Submission - Unofficial MARTA (Atlanta, GA) Map by Andrew Whited
Now this I like!
Part of an overall identity project for MARTA that Andrew completed, here’s his stylish revision of the system map (I reviewed the official one way, way back in October 2011, giving it a pretty generous 3 stars).
The MARTA system isn’t that complex — essentially only having two intersecting trunk lines with a couple of branches — so simplifying it down and abstracting it like this works really well. The slightly muted colour palette (almost like the route line colours have been multiplied with the background grey) is quite lovely and subtle. There’s also some lovely bespoke icons for restrooms and the airport, and the legend is both comprehensive and attractive.
A couple of quibbles — the spacing of stations on the Green/Blue lines east of the main Five Points interchange could be better — Georgia State is pushed right up close to the Five Points label (the station dots are much closer to the Yellow Line than the Dome/Arena dots are to the Red Line on the other side), The way the labels drop down after the Green Line ends also creates a visual gap between Edgewood and East Lake stations. The dots may be evenly and mathematically placed along this line, but sometimes things have to be tweaked and eyeballed until they look right. I’d probably also make all the labels just a little bit bigger — there’s plenty of room and it would suit the fat, chunky look of the route lines nicely.
Finally, I love the super simple, stylised highways that sit behind the map (including a good old literal “ring road”), but I do have to make a correction: Andrew has labelled them as U.S. Routes, when they’re actually Interstate Highways — that is, it’s not “U.S. 20”, but “I-20”, etc. And I know my Interstates from my U.S. Routes!
Our rating: Pretty yummy stuff! I’d definitely click through to Andrew’s site to check out the whole rebranding project — maps, signage, trains, buses, tickets, the works! Four stars!
Unofficial Map: Washington DC Metro Map by Peter Dovak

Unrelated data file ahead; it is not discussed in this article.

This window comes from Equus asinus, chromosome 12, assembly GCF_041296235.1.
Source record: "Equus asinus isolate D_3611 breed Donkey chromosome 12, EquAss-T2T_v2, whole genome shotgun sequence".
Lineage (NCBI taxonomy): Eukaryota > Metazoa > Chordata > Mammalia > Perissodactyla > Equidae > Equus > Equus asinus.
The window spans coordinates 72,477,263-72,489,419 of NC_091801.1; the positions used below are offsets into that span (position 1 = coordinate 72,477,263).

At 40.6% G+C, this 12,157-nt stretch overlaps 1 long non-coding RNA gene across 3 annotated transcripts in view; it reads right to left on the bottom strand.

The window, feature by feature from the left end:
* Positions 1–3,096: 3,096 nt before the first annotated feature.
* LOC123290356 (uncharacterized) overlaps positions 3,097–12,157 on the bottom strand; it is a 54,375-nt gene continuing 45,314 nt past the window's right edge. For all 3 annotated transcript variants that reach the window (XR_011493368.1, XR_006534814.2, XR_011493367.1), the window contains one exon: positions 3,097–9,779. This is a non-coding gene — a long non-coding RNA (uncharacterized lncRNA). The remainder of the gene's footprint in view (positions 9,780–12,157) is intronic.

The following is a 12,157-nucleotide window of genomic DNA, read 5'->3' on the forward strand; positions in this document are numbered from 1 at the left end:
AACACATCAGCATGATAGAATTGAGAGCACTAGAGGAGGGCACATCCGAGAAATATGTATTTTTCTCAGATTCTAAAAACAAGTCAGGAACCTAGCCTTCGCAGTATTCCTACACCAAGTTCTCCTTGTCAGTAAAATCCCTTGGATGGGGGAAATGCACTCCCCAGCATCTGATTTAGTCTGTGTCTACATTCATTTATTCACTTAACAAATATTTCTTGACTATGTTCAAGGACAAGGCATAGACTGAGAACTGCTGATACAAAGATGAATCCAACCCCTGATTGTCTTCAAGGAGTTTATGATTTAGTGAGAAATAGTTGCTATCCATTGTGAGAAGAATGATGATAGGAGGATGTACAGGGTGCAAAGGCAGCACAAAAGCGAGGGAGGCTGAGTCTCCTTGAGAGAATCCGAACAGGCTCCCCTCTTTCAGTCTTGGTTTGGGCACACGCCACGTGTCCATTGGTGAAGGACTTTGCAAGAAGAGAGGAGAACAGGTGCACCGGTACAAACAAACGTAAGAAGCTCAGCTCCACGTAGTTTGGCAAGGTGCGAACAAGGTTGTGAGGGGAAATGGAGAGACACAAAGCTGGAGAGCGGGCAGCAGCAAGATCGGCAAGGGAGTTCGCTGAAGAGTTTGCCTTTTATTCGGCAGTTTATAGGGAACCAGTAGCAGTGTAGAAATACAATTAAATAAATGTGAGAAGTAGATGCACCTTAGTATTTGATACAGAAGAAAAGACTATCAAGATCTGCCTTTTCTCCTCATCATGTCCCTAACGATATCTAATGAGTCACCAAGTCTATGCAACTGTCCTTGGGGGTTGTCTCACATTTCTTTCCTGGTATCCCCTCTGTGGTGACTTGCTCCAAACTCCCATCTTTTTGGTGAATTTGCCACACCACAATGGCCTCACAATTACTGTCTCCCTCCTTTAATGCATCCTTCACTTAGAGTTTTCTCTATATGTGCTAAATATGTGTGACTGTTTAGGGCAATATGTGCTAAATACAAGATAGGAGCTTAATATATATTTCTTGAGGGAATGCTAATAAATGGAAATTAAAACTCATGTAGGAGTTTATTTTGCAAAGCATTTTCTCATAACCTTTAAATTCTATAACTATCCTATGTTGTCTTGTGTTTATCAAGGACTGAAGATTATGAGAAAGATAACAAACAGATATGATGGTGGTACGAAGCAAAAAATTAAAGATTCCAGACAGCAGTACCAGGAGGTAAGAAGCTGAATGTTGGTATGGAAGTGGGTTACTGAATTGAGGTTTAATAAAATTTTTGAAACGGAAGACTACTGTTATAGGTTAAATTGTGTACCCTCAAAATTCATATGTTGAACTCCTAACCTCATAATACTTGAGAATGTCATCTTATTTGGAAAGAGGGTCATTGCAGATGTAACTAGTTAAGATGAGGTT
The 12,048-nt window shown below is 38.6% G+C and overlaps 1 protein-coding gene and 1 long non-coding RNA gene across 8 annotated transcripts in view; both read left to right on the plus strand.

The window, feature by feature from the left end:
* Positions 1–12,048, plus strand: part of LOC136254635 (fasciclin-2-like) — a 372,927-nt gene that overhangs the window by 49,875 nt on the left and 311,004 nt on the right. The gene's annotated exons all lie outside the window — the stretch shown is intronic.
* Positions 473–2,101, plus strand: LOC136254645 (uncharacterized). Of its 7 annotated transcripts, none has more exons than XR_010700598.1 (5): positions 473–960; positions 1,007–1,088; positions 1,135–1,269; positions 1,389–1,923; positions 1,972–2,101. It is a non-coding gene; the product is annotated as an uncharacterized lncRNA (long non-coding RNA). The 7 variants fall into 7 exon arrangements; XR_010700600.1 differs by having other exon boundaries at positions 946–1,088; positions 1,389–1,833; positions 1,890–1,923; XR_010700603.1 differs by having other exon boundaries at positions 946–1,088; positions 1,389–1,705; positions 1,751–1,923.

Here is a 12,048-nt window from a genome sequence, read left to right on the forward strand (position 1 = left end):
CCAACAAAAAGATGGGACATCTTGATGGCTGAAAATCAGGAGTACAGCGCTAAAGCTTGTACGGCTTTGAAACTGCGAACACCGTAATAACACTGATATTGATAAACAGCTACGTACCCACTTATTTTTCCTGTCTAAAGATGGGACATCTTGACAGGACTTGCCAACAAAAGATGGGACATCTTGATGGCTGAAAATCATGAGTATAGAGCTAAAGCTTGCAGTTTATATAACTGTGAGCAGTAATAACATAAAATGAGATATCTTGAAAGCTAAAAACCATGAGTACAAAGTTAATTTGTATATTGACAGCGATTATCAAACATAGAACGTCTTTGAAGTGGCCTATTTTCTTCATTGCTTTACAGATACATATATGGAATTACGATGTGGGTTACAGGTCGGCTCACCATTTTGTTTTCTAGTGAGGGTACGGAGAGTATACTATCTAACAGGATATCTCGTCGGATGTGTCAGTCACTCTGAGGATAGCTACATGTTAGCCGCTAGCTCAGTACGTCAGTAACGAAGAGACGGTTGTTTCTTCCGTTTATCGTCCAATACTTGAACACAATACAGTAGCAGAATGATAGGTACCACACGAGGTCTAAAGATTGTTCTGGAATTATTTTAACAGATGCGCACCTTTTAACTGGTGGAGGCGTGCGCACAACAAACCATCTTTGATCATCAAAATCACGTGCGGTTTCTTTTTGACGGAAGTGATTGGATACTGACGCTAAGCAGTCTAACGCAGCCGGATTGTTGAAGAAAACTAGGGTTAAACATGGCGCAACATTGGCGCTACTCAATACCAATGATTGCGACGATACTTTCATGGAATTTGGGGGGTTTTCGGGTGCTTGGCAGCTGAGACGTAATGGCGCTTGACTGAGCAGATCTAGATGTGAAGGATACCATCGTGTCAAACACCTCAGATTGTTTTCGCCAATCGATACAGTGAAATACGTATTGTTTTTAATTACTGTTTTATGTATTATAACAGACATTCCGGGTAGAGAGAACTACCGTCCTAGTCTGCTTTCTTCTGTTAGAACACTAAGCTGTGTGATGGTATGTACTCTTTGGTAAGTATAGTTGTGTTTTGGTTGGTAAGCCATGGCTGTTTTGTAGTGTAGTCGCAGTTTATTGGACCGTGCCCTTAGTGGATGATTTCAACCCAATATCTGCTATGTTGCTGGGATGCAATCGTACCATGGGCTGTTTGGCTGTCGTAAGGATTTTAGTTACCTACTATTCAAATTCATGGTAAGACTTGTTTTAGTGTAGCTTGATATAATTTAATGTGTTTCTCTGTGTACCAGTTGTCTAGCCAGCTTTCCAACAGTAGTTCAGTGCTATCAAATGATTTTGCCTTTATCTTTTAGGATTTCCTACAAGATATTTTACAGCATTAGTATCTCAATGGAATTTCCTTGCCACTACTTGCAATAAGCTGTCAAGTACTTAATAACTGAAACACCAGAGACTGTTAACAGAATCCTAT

An interesting approach to an alternative DC Metro map by Peter Dovak, who previously submitted this fantasy light rail map of Louisville, Kentucky.
There’s quite a bit to like here: I love the circular abstraction of the beltway highway around DC, which is then centred perfactly around the District diamond. Peter’s even made sure that the “square” formed by the three main interchange stations — Metro Center, Gallery Place and L’Enfant Plaza — sits at the exact centre of the diamond/circle, which is a nice design touch. He’s also worked hard to ensure that stations retain their correct position relative to all the boundaries (be they roadway or jurisdictional), which isn’t an easy thing to do.
Less successful, I feel, is the use of 30/60 degree angles for the route lines. While it gives more flexibility in layout, it just ends up looking a little too chaotic when overlaid on the 45-degree angles of the District boundary. Like it or not, this diamond is the shape that defines the District (and the map!): too many angles fights against that shape and dilutes its visual strength. The naturalistic approach taken to the rivers and parkland also creates even more angles that pull the eye different directions. The least successful result of this approach to route lines is the nasty acute angle formed on the southern branch of the Green Line as it turns to follow the District border through the Southern Avenue station.
I like the idea behind the station symbols acting as “ticks” pointing towards their labels, but I feel the white rounded rectangle needs to be brought in from the edge of the “non-tick” side just a little bit. The way it sits right on the edge of the route line at the moment breaks up the flow of the lines and could also cause some problems when printing the map.